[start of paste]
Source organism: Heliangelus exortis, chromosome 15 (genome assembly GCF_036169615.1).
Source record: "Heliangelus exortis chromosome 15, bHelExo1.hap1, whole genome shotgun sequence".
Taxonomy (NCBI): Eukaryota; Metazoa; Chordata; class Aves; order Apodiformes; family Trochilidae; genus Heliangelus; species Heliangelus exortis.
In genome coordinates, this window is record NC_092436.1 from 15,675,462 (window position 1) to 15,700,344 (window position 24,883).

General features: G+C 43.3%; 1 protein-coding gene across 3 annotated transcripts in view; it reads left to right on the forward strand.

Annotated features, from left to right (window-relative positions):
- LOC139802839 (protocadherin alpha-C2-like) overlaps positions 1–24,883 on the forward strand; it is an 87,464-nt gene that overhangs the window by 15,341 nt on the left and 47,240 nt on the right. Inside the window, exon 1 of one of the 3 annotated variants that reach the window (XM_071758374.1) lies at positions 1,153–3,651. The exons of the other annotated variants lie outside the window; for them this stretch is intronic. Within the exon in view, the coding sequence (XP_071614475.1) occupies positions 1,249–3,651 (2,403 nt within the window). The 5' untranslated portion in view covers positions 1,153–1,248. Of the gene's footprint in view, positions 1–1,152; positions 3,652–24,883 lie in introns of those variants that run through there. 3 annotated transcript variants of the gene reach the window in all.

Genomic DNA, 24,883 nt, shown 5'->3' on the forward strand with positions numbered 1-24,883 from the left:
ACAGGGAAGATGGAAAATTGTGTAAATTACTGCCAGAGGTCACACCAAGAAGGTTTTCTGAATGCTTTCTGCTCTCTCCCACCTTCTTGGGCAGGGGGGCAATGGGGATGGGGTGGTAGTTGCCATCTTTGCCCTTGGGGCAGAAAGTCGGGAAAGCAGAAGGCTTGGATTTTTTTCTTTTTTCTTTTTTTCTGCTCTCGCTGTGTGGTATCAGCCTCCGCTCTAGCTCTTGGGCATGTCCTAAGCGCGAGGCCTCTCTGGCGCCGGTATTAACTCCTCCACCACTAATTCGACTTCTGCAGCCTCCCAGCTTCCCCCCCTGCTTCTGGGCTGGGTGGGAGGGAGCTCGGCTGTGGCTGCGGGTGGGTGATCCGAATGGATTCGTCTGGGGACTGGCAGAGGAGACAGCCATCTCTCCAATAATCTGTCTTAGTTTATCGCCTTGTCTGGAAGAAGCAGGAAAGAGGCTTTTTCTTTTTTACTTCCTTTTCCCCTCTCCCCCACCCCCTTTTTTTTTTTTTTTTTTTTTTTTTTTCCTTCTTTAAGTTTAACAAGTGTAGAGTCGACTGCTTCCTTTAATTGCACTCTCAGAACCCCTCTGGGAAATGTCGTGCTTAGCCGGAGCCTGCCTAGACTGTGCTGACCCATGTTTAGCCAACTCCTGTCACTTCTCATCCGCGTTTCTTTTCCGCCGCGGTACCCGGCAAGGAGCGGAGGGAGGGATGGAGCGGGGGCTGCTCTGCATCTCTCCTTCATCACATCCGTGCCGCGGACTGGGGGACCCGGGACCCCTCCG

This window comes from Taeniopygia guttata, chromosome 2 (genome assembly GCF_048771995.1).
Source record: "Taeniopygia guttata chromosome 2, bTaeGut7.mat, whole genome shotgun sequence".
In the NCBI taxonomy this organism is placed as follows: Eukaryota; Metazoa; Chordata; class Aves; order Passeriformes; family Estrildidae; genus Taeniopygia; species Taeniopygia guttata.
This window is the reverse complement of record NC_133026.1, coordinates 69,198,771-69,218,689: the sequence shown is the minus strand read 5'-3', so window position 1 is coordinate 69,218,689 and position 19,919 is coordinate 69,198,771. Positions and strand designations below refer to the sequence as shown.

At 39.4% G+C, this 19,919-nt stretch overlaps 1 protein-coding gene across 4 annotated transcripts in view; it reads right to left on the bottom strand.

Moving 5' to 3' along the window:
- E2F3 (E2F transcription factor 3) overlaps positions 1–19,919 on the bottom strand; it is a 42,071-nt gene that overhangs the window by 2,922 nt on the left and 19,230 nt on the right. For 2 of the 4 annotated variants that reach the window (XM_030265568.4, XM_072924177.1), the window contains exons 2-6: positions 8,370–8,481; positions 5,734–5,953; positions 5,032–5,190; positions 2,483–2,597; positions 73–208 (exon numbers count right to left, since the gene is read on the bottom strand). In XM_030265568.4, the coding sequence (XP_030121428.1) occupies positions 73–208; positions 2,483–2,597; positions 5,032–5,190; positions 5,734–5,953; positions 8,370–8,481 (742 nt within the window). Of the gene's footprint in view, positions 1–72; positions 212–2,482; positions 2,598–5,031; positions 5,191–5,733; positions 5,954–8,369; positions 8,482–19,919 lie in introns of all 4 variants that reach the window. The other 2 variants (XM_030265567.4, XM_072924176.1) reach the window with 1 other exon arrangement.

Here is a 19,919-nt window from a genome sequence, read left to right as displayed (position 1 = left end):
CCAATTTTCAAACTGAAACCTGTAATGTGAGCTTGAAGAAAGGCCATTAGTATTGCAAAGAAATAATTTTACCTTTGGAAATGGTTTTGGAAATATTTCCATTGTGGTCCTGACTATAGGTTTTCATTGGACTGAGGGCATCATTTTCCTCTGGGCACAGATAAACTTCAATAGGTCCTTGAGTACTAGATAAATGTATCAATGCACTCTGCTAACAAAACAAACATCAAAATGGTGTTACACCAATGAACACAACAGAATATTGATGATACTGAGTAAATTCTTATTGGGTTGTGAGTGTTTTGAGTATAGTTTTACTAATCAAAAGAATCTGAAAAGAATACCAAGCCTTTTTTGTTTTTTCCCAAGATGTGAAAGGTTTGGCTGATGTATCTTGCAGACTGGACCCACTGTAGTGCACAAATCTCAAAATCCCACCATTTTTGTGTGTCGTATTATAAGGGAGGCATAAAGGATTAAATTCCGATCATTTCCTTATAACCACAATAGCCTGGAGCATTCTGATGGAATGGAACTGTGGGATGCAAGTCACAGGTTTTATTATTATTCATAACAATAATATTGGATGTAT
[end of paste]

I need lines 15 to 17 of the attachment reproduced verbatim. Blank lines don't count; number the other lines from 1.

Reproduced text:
Moving 5' to 3' along the window:
- E2F3 (E2F transcription factor 3) overlaps positions 1–19,919 on the bottom strand; it is a 42,071-nt gene that overhangs the window by 2,922 nt on the left and 19,230 nt on the right. For 2 of the 4 annotated variants that reach the window (XM_030265568.4, XM_072924177.1), the window contains exons 2-6: positions 8,370–8,481; positions 5,734–5,953; positions 5,032–5,190; positions 2,483–2,597; positions 73–208 (exon numbers count right to left, since the gene is read on the bottom strand). In XM_030265568.4, the coding sequence (XP_030121428.1) occupies positions 73–208; positions 2,483–2,597; positions 5,032–5,190; positions 5,734–5,953; positions 8,370–8,481 (742 nt within the window). Of the gene's footprint in view, positions 1–72; positions 212–2,482; positions 2,598–5,031; positions 5,191–5,733; positions 5,954–8,369; positions 8,482–19,919 lie in introns of all 4 variants that reach the window. The other 2 variants (XM_030265567.4, XM_072924176.1) reach the window with 1 other exon arrangement.

Here is a 19,919-nt window from a genome sequence, read left to right as displayed (position 1 = left end):